After starting the car, he snapped on the radio, in time for the two fifteen news-broadcast from the New Belfast station. As he had expected, the murder was out; the daily budget of strikes and Congressional investigations and international turmoil was enlivened by a more or less imaginative account of what had already been christened the "Rosemont Bayonet Murder." Rand resigned himself to the inevitable influx of reporters. Then he swore, as the newscaster continued:
"District Attorney Charles P. Farnsworth, of Scott County, who has taken charge of the investigation, says, and we quote: 'There is strong evidence implicating certain prominent persons, whom we are not, as yet, prepared to name, and if the investigation, now under way and making excellent progress, justifies, they will be apprehended and formally charged. No effort will be spared, and no consideration of personal prominence will be allowed to deter us from clearing up this dastardly crime....'"
Rand swore again, with weary bitterness, wondering how much trouble he was going to have with District Attorney Charles P. Farnsworth, as he pulled to a stop in Stephen Gresham's driveway.
Gresham must have been waiting inside the door; as soon as Rand came up onto the porch, he opened it, and motioned the detective inside. Beyond a hasty greeting as Rand passed the threshold, he did not speak until they were seated in the gunroom upstairs. Then he came straight to the point.
"Jeff, can you spare the time from this work you're doing at the Flemings' to investigate this Rivers business?" he asked. "And how much would an investigation cost me? It's got to be a blitz job. I'm not interested in getting anybody convicted in court; I just want the case cleared up in a hurry."
"Well—" Rand puffed at the cigar Gresham had given him, watching the ash form on the end. "I don't work by the day, Stephen. I take a lump-sum fee, and, of course, it's to my interest to get a case cleared up as soon as I can. But I can't set any time limit on a job like this. This Rivers killing has more angles than Nude Descending a Staircase; I don't know how much work I'll have to do, or even what kind."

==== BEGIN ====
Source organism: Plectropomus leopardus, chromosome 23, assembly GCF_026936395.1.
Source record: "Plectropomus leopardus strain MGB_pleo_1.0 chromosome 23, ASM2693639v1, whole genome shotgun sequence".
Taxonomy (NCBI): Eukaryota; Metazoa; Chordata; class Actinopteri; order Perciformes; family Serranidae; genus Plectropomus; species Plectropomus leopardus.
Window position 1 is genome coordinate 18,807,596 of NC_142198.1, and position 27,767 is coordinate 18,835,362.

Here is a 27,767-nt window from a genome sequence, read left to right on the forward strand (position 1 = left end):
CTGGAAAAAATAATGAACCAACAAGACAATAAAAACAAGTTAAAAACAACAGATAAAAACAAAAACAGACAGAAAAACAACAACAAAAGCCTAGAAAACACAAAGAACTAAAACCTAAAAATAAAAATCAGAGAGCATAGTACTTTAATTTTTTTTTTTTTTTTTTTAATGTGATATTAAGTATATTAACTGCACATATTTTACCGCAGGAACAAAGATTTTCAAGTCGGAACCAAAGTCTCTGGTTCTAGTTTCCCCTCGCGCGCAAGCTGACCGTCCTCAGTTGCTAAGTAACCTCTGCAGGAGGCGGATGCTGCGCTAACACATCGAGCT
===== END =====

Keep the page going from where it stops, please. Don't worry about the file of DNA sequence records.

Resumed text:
"Well, it'll have to be fast," Gresham told him urgently. "Look. I didn't kill Arnold Rivers. I hated his guts, and I think whoever did it ought to get a medal and a testimonial dinner, but I did not kill him. You believe me?"
"I'm inclined to," Rand replied. "In your law practice, you know what a lying client is letting himself in for. As my client, you wouldn't lie to me. You seem to think you may be suspected of purging Rivers. But why? Is there any reason, aside from that homemade North & Cheney he sold you, why anybody would think you'd killed him?"
"Great God, yes!" Gresham exclaimed. "Now look. I'm not worried about being railroaded for this. I didn't do it, and I can beat any case that half-assed ex-ambulance-chaser, Farnsworth, could dream up against me. But I can't afford even to be mentioned in connection with this. You know what that would do to me, in town. I just can't get mixed up in this, at all. I want you to see to it that I don't."
"That sounds like a large order." The ash was growing on Rand's cigar; he took another heavy drag at it. "But why necessarily you? Rivers had plenty of other enemies."
"Yes, but, dammit, they weren't all in his shop, last evening. Just me. And one other. The one who killed him."
"On your way out from town?" Rand inquired.
"Yes. I stopped at his place, about a quarter to nine. I was sore as hell about the hooking he gave me on that North & Cheney, falsely so-called, and I decided to stop and have it out with him. We had words, most of them unpleasant. I told him, for one thing, that Lane Fleming's death hadn't pulled his bacon off the fire, that I was going to start the same sort of action against him on my own account. But that isn't the point. The point is that when I was going in, this la-de-da clerk of his, Cecil Gillis, was coming out. He got into his car and drove away, leaving me alone with Rivers. He'll be the first one the police talk to, and he'll tell them all about it."
"That does put you back of the eight ball." Rand dropped the ash into a tray and looked at it curiously. It looked like the sort of ash he had seen at Rivers's shop, but he couldn't be sure. "But if it can be proved that Rivers was alive after nine twenty, when you got here, you'll be in the clear."